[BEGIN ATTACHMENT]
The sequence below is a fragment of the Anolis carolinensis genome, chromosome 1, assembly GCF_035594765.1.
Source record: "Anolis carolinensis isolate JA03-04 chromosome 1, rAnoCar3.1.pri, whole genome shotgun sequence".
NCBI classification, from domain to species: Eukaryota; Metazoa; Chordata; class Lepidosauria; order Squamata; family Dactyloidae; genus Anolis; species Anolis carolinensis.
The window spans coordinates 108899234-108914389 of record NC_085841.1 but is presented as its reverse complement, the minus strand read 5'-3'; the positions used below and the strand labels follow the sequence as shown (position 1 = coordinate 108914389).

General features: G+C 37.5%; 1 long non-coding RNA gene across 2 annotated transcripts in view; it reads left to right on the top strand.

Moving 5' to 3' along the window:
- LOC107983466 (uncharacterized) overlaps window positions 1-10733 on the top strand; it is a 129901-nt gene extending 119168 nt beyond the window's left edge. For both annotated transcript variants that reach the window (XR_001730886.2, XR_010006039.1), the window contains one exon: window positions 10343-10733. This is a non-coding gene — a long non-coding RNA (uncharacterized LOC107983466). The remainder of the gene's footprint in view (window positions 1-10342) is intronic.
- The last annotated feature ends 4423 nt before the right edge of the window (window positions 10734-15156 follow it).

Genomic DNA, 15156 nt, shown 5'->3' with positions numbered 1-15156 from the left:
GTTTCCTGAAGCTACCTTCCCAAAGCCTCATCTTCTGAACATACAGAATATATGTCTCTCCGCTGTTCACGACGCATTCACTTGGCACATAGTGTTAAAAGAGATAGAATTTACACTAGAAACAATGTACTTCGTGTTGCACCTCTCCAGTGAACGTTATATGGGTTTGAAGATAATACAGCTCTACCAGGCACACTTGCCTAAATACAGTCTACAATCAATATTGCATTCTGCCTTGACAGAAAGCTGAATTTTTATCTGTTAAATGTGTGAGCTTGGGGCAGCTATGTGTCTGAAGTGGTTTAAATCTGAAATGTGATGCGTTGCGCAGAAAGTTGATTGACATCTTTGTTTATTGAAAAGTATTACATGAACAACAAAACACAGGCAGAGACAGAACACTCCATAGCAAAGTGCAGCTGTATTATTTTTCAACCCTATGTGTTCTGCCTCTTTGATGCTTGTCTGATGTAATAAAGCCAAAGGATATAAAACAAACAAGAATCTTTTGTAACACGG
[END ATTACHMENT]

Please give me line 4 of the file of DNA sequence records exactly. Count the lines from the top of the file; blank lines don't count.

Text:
The window spans coordinates 108899234-108914389 of record NC_085841.1 but is presented as its reverse complement, the minus strand read 5'-3'; the positions used below and the strand labels follow the sequence as shown (position 1 = coordinate 108914389).